Tenshi said...

cool post. You are totally right. I think both voices are very important^^

Cally Jackson said...

Very interesting post, Rach. While the author's voice is important, I believe that the character's voice is critical. I get irritated when I read a book that is supposedly from multiple perspectives but all you can hear is the authors' voice, no matter whose head you're in.

One of the major elements I focused on during my rewrite of Tangled was ensuring my two MCs each had their own unique voice. Hopefully that comes through in the writing! :)

Zan Marie said...

The longer we write, the more we practice, our voice develops recognizable differences from all other writers. That's important for our success. Great post!

Deana said...

I am finding that on my first draft, when I'm not so concerned with editing, my voice comes out more. When I work on my second draft I think my characters voice begins to strengthen.

For me both are equally important because the characters voice will keep the reader reading until the end while the authors voice will keep the reader wanting more of the authors books.

lbdiamond said...

It't tough to say which is more important, writer's voice or character's voice. Perhaps it depends on the genre. If I'm reading a classic, for example, I find the writer's voice more compelling. If I'm reading a fun read, the character's voice means more to me.

Suze said...

Character. When the author's voice starts to bleed through then it becomes something else. The voice of the narrator needs to invite the reader in to sit for a while.

Two cents.

Liz Fichera said...

A key word in your post is "passion." The reader has got to feel something in your writing, something deep inside.

Great "V" post!

Ann said...

I usually hear my characters voice. Getting it on the page so others read it the way I hear it...now there is the challenge.

Shallee said...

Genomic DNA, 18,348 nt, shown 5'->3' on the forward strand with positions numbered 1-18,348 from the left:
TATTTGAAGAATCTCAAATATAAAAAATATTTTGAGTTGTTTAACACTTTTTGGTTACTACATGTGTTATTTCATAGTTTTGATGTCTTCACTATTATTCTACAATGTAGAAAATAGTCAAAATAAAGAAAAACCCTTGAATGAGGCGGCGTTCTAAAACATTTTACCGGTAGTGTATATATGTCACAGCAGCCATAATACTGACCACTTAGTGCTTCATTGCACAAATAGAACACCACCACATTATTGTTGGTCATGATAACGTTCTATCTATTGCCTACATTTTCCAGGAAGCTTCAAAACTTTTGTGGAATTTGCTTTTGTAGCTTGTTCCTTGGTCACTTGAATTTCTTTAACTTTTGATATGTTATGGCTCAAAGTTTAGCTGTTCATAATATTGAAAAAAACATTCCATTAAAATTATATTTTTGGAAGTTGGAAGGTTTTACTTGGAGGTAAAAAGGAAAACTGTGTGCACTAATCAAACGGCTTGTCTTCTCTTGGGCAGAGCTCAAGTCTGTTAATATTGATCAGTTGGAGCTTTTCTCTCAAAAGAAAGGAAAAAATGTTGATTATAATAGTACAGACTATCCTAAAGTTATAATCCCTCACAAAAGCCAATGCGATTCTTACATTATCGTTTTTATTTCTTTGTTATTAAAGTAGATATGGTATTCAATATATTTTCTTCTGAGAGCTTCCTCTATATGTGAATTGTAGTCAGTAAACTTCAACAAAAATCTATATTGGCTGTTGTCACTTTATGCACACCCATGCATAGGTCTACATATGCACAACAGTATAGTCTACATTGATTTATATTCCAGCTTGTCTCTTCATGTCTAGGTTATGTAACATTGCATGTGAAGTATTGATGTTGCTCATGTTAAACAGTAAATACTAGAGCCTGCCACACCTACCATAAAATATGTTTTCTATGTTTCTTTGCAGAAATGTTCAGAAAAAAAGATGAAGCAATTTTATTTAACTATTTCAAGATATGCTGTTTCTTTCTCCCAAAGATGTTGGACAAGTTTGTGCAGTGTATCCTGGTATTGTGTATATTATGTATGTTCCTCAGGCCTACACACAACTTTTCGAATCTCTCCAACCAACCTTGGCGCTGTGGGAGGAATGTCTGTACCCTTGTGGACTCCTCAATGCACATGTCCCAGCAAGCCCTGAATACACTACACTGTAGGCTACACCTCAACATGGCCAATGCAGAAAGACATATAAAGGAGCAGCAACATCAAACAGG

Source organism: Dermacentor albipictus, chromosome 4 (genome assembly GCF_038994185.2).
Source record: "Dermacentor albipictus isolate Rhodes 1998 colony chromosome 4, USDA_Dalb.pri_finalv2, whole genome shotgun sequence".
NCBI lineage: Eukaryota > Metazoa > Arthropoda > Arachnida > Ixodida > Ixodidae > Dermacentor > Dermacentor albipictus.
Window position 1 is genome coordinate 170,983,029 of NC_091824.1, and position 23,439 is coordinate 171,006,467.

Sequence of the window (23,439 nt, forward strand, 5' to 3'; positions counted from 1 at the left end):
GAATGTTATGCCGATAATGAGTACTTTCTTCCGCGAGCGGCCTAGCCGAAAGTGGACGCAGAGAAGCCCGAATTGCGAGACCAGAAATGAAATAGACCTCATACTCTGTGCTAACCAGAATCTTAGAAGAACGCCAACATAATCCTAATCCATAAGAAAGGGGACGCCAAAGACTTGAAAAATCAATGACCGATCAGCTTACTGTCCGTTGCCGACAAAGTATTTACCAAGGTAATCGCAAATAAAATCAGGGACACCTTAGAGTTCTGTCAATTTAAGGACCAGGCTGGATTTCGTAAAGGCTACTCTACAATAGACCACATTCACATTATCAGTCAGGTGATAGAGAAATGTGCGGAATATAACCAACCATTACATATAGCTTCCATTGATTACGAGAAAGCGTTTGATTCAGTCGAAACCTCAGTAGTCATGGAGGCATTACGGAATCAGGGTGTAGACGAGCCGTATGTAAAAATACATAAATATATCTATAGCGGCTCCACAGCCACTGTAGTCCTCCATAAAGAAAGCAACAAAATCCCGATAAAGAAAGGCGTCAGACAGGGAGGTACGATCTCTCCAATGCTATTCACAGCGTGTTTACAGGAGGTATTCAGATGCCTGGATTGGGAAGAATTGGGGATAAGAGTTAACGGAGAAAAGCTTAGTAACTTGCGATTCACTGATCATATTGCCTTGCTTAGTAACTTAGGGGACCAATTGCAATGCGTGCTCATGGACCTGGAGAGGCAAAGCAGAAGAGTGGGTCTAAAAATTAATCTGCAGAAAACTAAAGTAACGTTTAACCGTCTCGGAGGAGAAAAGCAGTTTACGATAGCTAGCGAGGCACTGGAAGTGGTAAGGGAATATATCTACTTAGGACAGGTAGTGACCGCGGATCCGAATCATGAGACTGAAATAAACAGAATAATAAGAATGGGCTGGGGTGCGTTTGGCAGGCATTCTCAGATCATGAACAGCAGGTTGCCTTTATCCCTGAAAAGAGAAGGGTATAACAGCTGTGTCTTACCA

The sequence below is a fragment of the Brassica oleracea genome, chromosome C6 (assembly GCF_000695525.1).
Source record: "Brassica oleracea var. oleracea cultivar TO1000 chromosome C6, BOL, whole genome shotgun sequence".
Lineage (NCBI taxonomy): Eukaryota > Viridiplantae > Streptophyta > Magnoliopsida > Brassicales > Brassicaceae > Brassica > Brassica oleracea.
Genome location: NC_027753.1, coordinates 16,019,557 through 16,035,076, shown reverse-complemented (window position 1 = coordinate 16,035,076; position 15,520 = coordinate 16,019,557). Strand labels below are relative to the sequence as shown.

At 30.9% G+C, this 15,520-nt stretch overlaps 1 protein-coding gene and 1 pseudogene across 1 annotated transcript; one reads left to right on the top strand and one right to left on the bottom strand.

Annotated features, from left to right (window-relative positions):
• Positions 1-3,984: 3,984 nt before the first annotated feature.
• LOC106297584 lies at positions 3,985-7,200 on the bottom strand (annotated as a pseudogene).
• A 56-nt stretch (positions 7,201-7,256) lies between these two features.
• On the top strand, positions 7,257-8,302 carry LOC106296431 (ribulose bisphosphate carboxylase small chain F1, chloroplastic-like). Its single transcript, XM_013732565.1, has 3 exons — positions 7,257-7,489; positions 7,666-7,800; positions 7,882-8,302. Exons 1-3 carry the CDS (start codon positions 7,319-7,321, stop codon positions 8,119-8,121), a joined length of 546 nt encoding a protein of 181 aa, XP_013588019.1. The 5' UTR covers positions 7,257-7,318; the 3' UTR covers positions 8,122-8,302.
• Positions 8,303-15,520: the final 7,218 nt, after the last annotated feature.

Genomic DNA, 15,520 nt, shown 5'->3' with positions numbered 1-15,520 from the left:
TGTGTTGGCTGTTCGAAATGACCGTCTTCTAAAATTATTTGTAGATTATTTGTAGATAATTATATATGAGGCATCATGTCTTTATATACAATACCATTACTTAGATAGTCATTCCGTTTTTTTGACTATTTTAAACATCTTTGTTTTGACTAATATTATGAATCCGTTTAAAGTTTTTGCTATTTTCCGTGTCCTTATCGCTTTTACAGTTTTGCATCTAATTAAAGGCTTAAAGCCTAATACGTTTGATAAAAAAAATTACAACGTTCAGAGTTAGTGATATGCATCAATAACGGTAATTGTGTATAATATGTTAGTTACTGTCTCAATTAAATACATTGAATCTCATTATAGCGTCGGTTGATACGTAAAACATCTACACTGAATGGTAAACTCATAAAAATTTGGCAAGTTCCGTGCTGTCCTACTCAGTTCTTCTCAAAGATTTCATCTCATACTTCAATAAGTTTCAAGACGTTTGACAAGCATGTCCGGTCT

I absolutely love that quote about authorial voice-- it says it exactly right. For me, a character's voice is much the same. It's not just about what they say and how they say it. For me, it's about how they see the world, their unique perspective on things. It's hard to get right, but I love it when I see it!

writesbymoonlight said...

Personally, I like writer's voice in stories. I love the way certain writers string together words.

That said, I've never heard a writer buddy complain about a rejection where the author/editor loved the characters, but didn't like the voice of the manuscript.

Tough call.

Wub2Write said...

Awesome post! And I agree with Liz...passion struck a chord with me, too! Just shared this post with both my critique groups. Thanks! :-)

Jeanne said...

Voice is so important. When I think of voice I often think about certain TV shows where we get to know characters week after week. If we were to read the script without the names, we could tell you which character said them. For example the Seinfeld show did a great job distinguising its characters. They were predictable and true to themselves. You might not like the way the character acted but you grew comfortable with the character. That is how I want to distinguish my characters.

Rachel Morgan said...

Surely both types of voice are equally important? I don't know... I find this voice concept quite challenging. Not because I CAN'T do it, but because I just don't KNOW if I can do it! I just sit down and put myself and the character together and write! Are my writing voice and my character's voice coming through? I don't know!

Adina West said...

I don't consciously *try* and create either authorial/narrator voice or character voice, they just happen somehow, probably because both have lots of 'me' buried in them, or bits borrowed from people I know, so hopefully they resonate as 'real' with the reader.

In creating an identifiable 'voice' for your character though, I think use of close POV is essential, as it lets the reader inside the character's head and (hopefully) brings them right into the character's journey as it's undertaken.

Forged documents said...

I enjoyed reading it. I'm supposed to be somewhere else in a minute but I stuck to reading the story. I like the quality of your blog :D